The lateral approaches involve incisions on the posterior aspect of the medial or inferior temporal gyrus and on the temporoparietal junction.[ 9 10 12 22 28 38 39 43 44 46 49 57 58 61 ] The morbidity related to lateral access to the trigone includes language deficits, ideomotor apraxia, acalculia (dominant hemisphere), visual fields disturbances (quadranopsia), and impaired recognition of emotions (nondominant hemisphere).[ 5 31 42 60 ] Yet, an approach inferior to the inferior temporal sulcus seems to avoid traversing through the optic radiations.[ 43 ] The authors avoid lateral approaches because magnetic resonance tractography and awake brain mapping surgery require funds that are currently unavailable.

The posterior transcallosal approach does not affect the optic radiations but it is associated with auditory and visual disconnection syndromes resulting from posterior callosotomy.[ 10 20 22 23 28 30 41 44 49 57 58 60 ]

Another commonly used approach is the parieto-occipital interhemispheric approach (or occipital transcingulate approach) described by Yasargil.[ 10 11 22 33 44 49 54 57 59 60 ] This approach does not transect the corpus callosum, does not damage the optic radiations and is not associated with language deficits, once it does not violate the eloquent language cortex.[ 33 44 49 60 ] Nonetheless, postoperative recent memory disturbance has been documented.[ 54 ] An anatomical advantage of this approach is the parallel course of the parieto-occipital ascending draining veins before joining the sinus which provide a free corridor toward the splenium and the posterior callosal and dorsal mesencephalic cisterns.[ 60 ] In the authors’ opinion, this approach presents two disadvantages. The first one is the sitting position required to perform this approach and its possible complications. The second is the need of brain retractors to gain an adequate surgical corridor.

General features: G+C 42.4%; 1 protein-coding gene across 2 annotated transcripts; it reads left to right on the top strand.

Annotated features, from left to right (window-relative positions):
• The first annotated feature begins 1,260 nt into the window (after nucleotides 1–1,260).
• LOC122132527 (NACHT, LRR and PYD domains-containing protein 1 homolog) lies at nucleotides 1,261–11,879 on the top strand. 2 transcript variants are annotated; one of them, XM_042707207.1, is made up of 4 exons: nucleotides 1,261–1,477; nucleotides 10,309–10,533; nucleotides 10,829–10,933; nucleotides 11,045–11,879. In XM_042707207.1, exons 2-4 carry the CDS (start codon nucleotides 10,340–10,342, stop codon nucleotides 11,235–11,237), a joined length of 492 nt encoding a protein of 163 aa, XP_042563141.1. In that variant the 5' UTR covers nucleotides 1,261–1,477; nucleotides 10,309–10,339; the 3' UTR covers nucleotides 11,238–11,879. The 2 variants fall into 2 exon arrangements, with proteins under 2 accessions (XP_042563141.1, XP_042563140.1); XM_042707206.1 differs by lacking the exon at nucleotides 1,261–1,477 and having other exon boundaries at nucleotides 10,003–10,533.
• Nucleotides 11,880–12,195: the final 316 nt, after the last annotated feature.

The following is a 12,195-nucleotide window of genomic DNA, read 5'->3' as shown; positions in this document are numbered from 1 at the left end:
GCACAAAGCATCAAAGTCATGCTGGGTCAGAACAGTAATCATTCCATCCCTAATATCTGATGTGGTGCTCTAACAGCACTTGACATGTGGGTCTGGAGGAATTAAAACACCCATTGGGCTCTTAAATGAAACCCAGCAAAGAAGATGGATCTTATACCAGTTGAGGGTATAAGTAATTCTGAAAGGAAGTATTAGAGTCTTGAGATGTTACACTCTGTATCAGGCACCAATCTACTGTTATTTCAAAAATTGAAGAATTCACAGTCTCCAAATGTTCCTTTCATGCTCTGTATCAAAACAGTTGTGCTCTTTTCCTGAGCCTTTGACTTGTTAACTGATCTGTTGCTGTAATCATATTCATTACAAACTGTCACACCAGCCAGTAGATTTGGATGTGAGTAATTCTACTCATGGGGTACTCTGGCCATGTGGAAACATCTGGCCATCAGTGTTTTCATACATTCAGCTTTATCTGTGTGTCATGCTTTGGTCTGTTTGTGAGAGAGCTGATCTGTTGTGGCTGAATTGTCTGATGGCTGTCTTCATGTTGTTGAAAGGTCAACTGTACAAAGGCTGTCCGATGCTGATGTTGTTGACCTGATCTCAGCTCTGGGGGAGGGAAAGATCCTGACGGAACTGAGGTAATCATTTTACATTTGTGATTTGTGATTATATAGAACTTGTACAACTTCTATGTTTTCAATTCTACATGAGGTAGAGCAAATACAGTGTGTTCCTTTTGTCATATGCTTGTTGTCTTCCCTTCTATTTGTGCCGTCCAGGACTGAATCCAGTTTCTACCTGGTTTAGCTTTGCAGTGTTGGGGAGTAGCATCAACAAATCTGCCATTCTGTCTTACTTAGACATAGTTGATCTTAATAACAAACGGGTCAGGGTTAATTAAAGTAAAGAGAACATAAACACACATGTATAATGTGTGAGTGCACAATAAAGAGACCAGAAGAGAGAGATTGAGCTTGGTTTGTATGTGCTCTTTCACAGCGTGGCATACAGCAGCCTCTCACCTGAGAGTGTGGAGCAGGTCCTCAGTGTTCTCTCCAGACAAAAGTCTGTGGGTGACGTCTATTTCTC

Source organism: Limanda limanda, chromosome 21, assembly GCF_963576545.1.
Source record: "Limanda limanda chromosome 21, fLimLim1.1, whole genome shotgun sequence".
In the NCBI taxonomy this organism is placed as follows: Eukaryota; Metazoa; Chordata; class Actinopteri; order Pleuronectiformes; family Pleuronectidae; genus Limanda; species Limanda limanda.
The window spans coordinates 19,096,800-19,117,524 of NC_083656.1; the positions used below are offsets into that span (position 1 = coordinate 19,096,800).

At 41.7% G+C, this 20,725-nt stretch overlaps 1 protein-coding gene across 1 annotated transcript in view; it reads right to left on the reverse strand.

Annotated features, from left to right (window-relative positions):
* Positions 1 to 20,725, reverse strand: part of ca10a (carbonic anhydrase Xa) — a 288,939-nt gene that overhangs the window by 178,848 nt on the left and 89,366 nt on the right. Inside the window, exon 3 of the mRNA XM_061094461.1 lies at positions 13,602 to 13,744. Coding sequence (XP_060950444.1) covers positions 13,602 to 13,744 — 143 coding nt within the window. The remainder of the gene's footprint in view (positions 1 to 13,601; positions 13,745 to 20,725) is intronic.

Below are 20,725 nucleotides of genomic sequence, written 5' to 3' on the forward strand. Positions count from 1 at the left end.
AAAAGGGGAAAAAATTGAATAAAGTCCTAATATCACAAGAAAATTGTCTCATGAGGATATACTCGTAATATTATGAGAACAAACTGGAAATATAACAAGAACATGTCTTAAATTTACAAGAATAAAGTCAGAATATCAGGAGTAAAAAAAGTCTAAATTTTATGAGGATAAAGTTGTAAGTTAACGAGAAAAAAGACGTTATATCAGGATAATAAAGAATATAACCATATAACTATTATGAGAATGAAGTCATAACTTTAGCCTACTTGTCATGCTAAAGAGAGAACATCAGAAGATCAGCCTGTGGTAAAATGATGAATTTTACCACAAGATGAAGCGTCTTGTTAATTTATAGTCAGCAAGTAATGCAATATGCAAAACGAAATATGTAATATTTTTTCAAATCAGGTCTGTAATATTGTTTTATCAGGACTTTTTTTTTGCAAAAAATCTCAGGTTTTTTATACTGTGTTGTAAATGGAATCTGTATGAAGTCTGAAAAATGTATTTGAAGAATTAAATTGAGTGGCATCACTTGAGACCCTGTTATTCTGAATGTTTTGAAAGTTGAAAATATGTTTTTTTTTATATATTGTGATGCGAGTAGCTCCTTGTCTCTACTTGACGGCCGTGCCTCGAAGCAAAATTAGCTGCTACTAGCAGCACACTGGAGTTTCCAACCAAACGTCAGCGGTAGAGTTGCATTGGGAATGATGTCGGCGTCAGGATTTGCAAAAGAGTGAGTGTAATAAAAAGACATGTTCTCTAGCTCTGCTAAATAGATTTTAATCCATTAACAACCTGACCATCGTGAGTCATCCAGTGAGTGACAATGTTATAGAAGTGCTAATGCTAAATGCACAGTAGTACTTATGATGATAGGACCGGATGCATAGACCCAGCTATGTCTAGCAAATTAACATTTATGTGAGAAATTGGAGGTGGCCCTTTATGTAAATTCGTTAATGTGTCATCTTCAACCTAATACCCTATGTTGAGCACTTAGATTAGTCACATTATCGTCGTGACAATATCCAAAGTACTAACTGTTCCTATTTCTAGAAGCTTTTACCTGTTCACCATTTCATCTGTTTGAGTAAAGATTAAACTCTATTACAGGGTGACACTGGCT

A contralateral transfalx approach has also been described recently as an alternative approach.[ 57 ] It provides access to the contralateral atrium by cutting the falx while at the same time avoids damage to the visual cortex, splenium, and optic radiation. Moreover, the atrium is exposed with a wider surgical angle compared with the conventional homolateral posterior interhemispheric transprecuneus gyrus approach.[ 33 ] However, some drawbacks that should be mentioned are: the retraction of the contralateral occipital lobe, the potential injury of the visual pathways homolaterally, endangering the integrity of the venous sinuses by cutting the falx, and the disadvantages of the semi-sitting position.[ 13 57 ]

A few neurosurgeons prefer the supracerebellar infratentorial approach. This one provides access to the inferior part of the atrium by sectioning the occipitotemporal gyrus or the collateral sulcus on the inferior surface of the temporal lobe.[ 57 ]

Another approach proposed is the supracerebellar transtentorial transcollateral sulcus one for access to the medioposterior aspect of the atrium by cutting the tentorium cerebelli.[ 17 ] No damage to optic radiation fibers is caused but there is a potential risk of injuring the veins.[ 17 ] Air embolism and transient deafness may also follow this approach.[ 17 22 ]

Irrespective of the neurosurgeon's approach preference,[ 1 34 ] TM can be permanently cured with complete removal.[ 1 3 7 12 14 34 42 58 ] And is neuronavigation really absolutely necessary for treating them? No. As almost all older colleagues used to say, the best neuronavigator is the deep knowledge of surgical anatomy.[ 34 49 ] Neuronavigational systems could and do assist neurosurgeons in treating deep-seated lesions but by no means should their absence prevent us from acquiring a secure surgical outcome.


The take-home message that should be imprinted in one's mind is that Neurosurgery cannot be practiced rationally without profound knowledge of neuroanatomy. A sound understanding of tracts and other vital structures could render (at least in part) modern technological amenities less necessary. Lack of availability of neuronavigation in the case presented was not an obstacle for safely removing a TM through the intraparietal sulcus approach.